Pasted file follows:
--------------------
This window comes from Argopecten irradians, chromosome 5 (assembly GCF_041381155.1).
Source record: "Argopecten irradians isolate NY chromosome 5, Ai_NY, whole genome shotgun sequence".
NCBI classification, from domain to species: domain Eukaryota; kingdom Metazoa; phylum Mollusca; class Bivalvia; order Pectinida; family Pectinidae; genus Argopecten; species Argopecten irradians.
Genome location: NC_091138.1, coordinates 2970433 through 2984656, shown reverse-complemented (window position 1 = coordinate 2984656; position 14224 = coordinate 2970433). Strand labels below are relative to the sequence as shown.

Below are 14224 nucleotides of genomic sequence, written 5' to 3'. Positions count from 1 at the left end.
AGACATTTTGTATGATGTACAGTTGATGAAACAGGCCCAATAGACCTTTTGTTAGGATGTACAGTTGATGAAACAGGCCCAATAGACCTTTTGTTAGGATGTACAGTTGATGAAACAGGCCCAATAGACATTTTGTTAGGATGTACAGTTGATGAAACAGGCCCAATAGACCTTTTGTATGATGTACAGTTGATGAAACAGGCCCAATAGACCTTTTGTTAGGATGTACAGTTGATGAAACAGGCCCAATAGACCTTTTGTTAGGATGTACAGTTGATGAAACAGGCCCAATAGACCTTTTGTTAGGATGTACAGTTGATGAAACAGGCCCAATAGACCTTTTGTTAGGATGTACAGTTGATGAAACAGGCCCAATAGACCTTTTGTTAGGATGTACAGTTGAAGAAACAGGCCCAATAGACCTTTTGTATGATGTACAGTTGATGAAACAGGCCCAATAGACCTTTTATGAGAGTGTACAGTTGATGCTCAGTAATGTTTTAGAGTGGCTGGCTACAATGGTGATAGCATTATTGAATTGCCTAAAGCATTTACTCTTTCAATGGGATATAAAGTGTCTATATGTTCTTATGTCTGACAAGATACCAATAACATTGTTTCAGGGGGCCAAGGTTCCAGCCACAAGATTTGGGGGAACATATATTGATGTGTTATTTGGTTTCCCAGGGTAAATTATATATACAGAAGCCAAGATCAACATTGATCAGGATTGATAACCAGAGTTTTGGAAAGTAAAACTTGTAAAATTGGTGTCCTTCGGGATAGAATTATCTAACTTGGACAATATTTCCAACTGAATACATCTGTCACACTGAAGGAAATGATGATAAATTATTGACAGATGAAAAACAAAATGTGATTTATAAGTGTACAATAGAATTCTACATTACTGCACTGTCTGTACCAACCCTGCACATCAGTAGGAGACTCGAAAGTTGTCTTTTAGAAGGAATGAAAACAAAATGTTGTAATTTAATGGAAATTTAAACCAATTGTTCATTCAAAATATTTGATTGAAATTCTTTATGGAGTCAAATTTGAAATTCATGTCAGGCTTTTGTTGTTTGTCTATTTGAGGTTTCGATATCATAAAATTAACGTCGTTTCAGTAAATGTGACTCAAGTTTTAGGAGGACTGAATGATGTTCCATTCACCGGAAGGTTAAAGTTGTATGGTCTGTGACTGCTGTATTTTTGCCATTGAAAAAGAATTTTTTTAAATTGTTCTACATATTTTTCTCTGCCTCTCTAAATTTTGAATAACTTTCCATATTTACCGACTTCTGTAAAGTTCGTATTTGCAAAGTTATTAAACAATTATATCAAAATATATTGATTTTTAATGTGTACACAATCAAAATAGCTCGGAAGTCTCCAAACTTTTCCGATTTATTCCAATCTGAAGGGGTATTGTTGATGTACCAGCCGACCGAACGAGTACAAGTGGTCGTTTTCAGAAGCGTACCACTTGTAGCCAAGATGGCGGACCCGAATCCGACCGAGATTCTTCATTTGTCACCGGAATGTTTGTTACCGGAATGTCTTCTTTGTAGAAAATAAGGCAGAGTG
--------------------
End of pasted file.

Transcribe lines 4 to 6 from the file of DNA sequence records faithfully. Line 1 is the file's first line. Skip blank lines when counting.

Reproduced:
Genome location: NC_091138.1, coordinates 2970433 through 2984656, shown reverse-complemented (window position 1 = coordinate 2984656; position 14224 = coordinate 2970433). Strand labels below are relative to the sequence as shown.

Below are 14224 nucleotides of genomic sequence, written 5' to 3'. Positions count from 1 at the left end.
AGACATTTTGTATGATGTACAGTTGATGAAACAGGCCCAATAGACCTTTTGTTAGGATGTACAGTTGATGAAACAGGCCCAATAGACCTTTTGTTAGGATGTACAGTTGATGAAACAGGCCCAATAGACATTTTGTTAGGATGTACAGTTGATGAAACAGGCCCAATAGACCTTTTGTATGATGTACAGTTGATGAAACAGGCCCAATAGACCTTTTGTTAGGATGTACAGTTGATGAAACAGGCCCAATAGACCTTTTGTTAGGATGTACAGTTGATGAAACAGGCCCAATAGACCTTTTGTTAGGATGTACAGTTGATGAAACAGGCCCAATAGACCTTTTGTTAGGATGTACAGTTGATGAAACAGGCCCAATAGACCTTTTGTTAGGATGTACAGTTGAAGAAACAGGCCCAATAGACCTTTTGTATGATGTACAGTTGATGAAACAGGCCCAATAGACCTTTTATGAGAGTGTACAGTTGATGCTCAGTAATGTTTTAGAGTGGCTGGCTACAATGGTGATAGCATTATTGAATTGCCTAAAGCATTTACTCTTTCAATGGGATATAAAGTGTCTATATGTTCTTATGTCTGACAAGATACCAATAACATTGTTTCAGGGGGCCAAGGTTCCAGCCACAAGATTTGGGGGAACATATATTGATGTGTTATTTGGTTTCCCAGGGTAAATTATATATACAGAAGCCAAGATCAACATTGATCAGGATTGATAACCAGAGTTTTGGAAAGTAAAACTTGTAAAATTGGTGTCCTTCGGGATAGAATTATCTAACTTGGACAATATTTCCAACTGAATACATCTGTCACACTGAAGGAAATGATGATAAATTATTGACAGATGAAAAACAAAATGTGATTTATAAGTGTACAATAGAATTCTACATTACTGCACTGTCTGTACCAACCCTGCACATCAGTAGGAGACTCGAAAGTTGTCTTTTAGAAGGAATGAAAACAAAATGTTGTAATTTAATGGAAATTTAAACCAATTGTTCATTCAAAATATTTGATTGAAATTCTTTATGGAGTCAAATTTGAAATTCATGTCAGGCTTTTGTTGTTTGTCTATTTGAGGTTTCGATATCATAAAATTAACGTCGTTTCAGTAAATGTGACTCAAGTTTTAGGAGGACTGAATGATGTTCCATTCACCGGAAGGTTAAAGTTGTATGGTCTGTGACTGCTGTATTTTTGCCATTGAAAAAGAATTTTTTTAAATTGTTCTACATATTTTTCTCTGCCTCTCTAAATTTTGAATAACTTTCCATATTTACCGACTTCTGTAAAGTTCGTATTTGCAAAGTTATTAAACAATTATATCAAAATATATTGATTTTTAATGTGTACACAATCAAAATAGCTCGGAAGTCTCCAAACTTTTCCGATTTATTCCAATCTGAAGGGGTATTGTTGATGTACCAGCCGACCGAACGAGTACAAGTGGTCGTTTTCAGAAGCGTACCACTTGTAGCCAAGATGGCGGACCCGAATCCGACCGAGATTCTTCATTTGTCACCGGAATGTTTGTTACCGGAATGTCTTCTTTGTAGAAAATAAGGCAGAGTG